This is right up there with what 10-year-old Joshua wrote to his pastor: “Dear Pastor, My father says I should learn the 10 Commandments. But I don’t think I want to because we have enough rules already in our house.” That’s not as bad as what 11-year-old Ralph wrote: “Dear Pastor, I liked your sermon on Sunday. Especially when it was finished.”
We can laugh at this but the task of teaching the next generation is even more difficult than just getting biblical names and events right. I recently read a very provocative post called, “Choosing Their Religion.” The subtitle says it all: “Not all teens reject truth. Some are tailoring it to fit their lifestyles. Call it iPod religion.” (www.pluggedin.com).
“Today’s teens can program their iPods to play only the songs they like, bypassing record-company executives and radio programmers…It’s hardly a surprise, then, that many teens are forming their religious worldviews with the same mentality—by picking and choosing among things they like and leaving the ‘hard’ stuff behind, largely without the benefit of traditional gatekeepers such as teachers and pastors…It’s a culture in which personal choice is supreme and what’s right for you is right, period.
Christian Smith of the University of North Carolina surveyed more than 3,300 13-to17-year olds throughout the country and made this observation: ‘Religion becomes one product among many others existing to satisfy people’s subjectively defined needs, tastes, and wants. Religious adherents thus become spiritual consumers uniquely authorized as autonomous individuals to pick and choose in the religious market whatever products they may find satisfying or fulfilling at the moment.’ Among the more than 3,000 teens who participated in the survey, the specific phrase ‘feel happy’ appeared more than 2,000 times. Smith believes that teens absorb this ‘what works for me’ view of religion from the adults around them, often in their own homes.”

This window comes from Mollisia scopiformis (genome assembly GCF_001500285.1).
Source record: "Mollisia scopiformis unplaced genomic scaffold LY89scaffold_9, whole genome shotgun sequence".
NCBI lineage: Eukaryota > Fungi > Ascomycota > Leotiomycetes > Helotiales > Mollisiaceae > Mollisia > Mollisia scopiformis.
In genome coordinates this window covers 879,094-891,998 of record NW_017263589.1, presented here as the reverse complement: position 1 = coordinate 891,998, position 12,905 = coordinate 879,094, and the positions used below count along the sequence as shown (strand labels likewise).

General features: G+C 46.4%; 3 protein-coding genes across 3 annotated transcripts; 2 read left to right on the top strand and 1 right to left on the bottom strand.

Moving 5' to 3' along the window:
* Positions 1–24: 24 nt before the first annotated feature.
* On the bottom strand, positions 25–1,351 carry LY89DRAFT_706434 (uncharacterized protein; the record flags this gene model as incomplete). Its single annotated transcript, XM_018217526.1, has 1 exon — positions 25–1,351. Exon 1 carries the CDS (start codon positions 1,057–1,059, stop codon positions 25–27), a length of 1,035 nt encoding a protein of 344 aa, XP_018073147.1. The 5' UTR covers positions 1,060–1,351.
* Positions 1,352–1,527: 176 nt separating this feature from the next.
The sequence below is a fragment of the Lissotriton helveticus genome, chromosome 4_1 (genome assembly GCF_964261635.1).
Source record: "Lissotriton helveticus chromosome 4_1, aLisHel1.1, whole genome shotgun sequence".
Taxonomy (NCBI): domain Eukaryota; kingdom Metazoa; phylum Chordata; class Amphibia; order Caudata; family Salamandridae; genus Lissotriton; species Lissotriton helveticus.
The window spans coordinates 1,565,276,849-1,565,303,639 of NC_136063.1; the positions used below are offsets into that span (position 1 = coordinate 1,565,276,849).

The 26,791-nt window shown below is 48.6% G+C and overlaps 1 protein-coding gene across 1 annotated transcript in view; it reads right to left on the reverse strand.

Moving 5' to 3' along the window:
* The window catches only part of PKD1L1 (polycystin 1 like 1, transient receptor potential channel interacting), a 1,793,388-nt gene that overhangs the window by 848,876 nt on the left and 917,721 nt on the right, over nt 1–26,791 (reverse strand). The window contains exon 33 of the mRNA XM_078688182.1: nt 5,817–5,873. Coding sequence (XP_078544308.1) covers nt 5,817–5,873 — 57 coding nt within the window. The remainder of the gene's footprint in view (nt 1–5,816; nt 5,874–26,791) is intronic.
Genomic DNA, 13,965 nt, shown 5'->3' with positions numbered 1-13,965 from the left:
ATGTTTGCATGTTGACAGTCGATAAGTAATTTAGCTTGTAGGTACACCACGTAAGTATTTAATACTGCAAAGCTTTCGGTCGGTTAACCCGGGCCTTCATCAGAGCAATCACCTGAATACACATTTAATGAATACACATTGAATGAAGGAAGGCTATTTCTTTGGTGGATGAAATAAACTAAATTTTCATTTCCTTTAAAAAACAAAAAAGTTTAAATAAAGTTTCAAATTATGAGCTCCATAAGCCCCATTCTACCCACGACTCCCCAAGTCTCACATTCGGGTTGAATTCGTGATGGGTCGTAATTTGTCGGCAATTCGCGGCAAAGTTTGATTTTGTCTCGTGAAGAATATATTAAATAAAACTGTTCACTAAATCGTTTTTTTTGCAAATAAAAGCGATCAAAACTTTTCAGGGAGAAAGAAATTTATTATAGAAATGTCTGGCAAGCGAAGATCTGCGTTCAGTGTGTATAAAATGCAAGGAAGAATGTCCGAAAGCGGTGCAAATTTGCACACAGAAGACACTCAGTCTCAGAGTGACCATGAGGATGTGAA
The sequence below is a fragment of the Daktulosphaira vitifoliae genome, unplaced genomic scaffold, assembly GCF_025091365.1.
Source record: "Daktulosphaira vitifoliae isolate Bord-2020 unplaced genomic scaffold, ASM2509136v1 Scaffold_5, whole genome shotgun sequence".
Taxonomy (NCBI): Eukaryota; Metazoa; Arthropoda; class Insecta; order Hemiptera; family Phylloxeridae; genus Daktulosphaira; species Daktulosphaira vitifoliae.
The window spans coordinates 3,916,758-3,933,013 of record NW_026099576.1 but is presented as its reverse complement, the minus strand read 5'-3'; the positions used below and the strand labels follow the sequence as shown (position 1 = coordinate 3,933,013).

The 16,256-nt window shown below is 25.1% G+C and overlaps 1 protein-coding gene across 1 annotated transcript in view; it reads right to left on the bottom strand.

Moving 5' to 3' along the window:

From a sermon by Brian Bill, Parenting Priorities, 11/15/2009
Related Sermon Illustrations
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How in the world did Lot end up in such a mess? One word—choices. —Something each of us has in common. Every single day... every single moment we make choices. —What to eat. What to wear. What to say. What to do. How to act. —You’ve made a thousand choices before you arrived here this ...read more
Contributed by Ricky Nelms on Jul 22, 2010
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The disciples were going through a time because Jesus the one they were able to hang out with, the one whom they got to spend a lot of time with, and the one they even saw Him do many miracles was now crucified, but they had a promise to receive Power.
Contributed by Kelly Durant on Mar 14, 2015
What the millennial youth go through in today's current world and how adults should encourage them to stay faithful as Timothy did.